TORONTO – The Toronto stock market weakened Monday like a steep stop by oil prices and fallout in the resounding \”no\” vote within the Greek debt referendum pulled most major sectors lower.
The S&P/TSX ended the session down 88.82 points to 14,593.57.
Oil prices closed at their lowest level within three months using the August crude contract dropping $4.40 to US$52.53 a barrel.
Although Greek voters rejected a possible bailout deal with the nation\’s creditors, one of the greatest drags on the TSX was a further decline in oil prices, said Kevin Headland, director from the portfolio advisory group at Manulife Asset Management.
\”I don\’t believe we\’re that associated with the Greece issue,\” he said. \”If there are further issues in Europe it could hurt some of our exports, perhaps oil, but ultimately Europe hasn\’t traditionally been a large trading partner with Canada.\”
Headland said oil prices could fall even more because of tepid forecasts for global economic growth in addition to changes that may develop from negotiations over Iran\’s nuclear program.
If a nuclear agreement is reached, Western sanctions would be lifted which could open the floodgates of supply from the oil-rich nation. Without sanctions on Iran the already overabundant way to obtain oil from other countries could drive international prices down further.
\”There\’s more disadvantage to global growth expectations than upside, and global growth is directly associated with demand for energy and oil,\” he explained.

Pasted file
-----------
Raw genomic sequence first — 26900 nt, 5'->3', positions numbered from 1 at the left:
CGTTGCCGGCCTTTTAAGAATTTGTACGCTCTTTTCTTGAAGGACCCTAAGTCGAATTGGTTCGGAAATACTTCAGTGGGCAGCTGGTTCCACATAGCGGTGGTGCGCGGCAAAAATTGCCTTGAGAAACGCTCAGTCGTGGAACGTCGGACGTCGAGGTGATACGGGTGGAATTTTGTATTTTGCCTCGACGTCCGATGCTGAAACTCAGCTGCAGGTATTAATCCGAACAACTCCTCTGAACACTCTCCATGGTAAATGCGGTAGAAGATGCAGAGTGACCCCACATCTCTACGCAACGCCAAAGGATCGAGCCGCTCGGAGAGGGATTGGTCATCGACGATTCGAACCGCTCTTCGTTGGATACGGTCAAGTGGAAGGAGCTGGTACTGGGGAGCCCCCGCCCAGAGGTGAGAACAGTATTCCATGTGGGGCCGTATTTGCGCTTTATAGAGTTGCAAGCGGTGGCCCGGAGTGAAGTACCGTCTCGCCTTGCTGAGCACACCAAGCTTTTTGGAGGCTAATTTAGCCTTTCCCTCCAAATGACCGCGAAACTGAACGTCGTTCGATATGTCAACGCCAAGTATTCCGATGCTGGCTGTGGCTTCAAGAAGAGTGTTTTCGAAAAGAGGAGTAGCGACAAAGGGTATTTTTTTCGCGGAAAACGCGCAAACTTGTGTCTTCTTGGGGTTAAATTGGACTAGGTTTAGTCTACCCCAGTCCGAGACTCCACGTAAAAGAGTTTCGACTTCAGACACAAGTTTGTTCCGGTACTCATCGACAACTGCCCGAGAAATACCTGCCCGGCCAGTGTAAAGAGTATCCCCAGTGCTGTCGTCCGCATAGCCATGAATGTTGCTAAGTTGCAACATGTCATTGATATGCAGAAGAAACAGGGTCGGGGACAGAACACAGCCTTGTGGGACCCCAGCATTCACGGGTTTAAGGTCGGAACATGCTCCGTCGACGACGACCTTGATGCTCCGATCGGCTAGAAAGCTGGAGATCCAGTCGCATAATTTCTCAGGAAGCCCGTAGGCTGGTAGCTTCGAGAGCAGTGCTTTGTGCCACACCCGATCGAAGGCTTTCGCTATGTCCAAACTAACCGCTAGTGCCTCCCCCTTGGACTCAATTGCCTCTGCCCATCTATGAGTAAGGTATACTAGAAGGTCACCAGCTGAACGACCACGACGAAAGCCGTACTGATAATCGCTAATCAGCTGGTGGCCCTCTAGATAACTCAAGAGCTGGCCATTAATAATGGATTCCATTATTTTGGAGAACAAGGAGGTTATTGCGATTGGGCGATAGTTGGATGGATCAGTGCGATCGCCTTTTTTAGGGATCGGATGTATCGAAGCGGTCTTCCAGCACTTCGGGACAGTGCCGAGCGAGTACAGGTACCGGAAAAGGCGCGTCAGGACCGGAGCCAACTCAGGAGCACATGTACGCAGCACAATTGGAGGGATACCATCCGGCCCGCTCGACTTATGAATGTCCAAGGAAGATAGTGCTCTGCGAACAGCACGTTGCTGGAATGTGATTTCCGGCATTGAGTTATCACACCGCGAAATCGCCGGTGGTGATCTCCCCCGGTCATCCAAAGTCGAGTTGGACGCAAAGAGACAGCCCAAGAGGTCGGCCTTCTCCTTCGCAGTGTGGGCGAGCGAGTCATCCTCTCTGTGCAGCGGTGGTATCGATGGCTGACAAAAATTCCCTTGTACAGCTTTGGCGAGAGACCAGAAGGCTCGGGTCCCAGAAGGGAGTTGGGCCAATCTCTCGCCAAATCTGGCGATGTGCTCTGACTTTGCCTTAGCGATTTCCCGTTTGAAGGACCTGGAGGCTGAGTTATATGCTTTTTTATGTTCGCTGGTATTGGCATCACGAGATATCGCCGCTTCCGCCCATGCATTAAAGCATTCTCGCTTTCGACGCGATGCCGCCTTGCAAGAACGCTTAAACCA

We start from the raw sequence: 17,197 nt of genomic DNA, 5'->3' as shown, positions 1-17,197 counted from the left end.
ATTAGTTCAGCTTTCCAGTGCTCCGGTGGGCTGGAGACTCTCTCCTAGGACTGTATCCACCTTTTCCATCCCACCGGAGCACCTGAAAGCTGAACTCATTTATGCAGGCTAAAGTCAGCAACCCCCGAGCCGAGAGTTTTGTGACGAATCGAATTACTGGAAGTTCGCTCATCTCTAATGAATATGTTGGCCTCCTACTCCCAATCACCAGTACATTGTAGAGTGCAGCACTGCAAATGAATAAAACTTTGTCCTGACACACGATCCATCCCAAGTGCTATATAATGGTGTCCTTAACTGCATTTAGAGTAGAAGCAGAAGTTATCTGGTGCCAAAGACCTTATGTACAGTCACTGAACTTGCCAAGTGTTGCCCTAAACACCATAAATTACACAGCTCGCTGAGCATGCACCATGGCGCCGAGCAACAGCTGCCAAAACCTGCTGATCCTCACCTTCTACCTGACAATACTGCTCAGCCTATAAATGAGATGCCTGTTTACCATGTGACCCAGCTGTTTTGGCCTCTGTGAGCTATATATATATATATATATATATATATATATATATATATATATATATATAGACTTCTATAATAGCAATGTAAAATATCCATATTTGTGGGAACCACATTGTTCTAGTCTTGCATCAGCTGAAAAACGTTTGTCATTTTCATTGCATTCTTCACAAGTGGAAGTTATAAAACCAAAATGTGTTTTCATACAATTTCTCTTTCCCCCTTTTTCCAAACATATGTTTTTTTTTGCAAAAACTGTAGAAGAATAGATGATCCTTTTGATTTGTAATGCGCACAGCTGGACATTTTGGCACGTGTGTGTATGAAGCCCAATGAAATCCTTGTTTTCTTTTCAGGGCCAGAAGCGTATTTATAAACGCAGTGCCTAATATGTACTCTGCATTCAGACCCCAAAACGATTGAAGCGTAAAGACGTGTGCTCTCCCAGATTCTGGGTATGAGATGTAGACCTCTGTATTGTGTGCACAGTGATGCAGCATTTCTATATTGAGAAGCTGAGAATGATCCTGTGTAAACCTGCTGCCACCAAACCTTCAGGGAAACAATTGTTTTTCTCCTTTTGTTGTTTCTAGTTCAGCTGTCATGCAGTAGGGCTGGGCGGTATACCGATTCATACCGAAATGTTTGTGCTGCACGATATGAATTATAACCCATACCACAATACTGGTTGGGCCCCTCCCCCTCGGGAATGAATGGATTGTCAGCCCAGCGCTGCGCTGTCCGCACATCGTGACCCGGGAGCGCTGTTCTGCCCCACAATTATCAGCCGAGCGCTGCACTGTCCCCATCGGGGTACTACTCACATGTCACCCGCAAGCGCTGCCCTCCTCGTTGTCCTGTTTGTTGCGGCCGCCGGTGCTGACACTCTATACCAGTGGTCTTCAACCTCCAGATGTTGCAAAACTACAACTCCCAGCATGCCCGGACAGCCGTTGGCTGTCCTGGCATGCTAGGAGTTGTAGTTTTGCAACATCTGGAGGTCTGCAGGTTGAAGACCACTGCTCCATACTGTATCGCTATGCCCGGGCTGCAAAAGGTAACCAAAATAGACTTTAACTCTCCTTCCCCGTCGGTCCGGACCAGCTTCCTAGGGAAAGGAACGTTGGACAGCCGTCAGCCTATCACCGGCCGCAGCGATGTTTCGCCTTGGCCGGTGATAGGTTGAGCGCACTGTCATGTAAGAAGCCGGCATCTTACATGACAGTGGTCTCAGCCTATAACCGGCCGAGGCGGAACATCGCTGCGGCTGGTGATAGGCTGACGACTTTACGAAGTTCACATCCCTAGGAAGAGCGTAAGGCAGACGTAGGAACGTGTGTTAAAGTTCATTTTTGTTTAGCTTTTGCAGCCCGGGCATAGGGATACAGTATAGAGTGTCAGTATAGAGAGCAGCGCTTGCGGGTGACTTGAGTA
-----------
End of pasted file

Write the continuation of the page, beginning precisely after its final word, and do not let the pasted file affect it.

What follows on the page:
In New York, the Dow Jones industrial average fell 46.53 points at 17,683.58, as the Nasdaq lost 17.27 points to 4,991.94 and the S&P 500 fell 8.02 suggests 2,068.76.
The Canadian dollar ended down 0.58 of a U.S. cent to 79.04 cents US, its fifth consecutive day\’s decline.
The loonie continues to be under renewed pressure since speculation began heating up last week on the possible interest rate cut from the Bank of Canada amid fears the country is in an economic downturn – understood to be two consecutive quarters of negative economic growth.
The August gold contract rose $9.70 to US$1,173.20 an oz, with the TSX gold sector was one of the greatest gainers of the day, rising 1.8 per cent.
Gold is considered a relative safe haven in times of economic turmoil and fears over possible fallout from the Greek debt crisis have prompted investors to move into less riskier assets.
In economic news, the Bank of Canada reported a slight overall improvement in optimism among Canadian business in its summer outlook survey.
But as with other recent surveys, pessimism in oil-producing provinces would be a counterweight to the improved outlook in non-oil producing regions, including the manufacturing centres of Central Canada.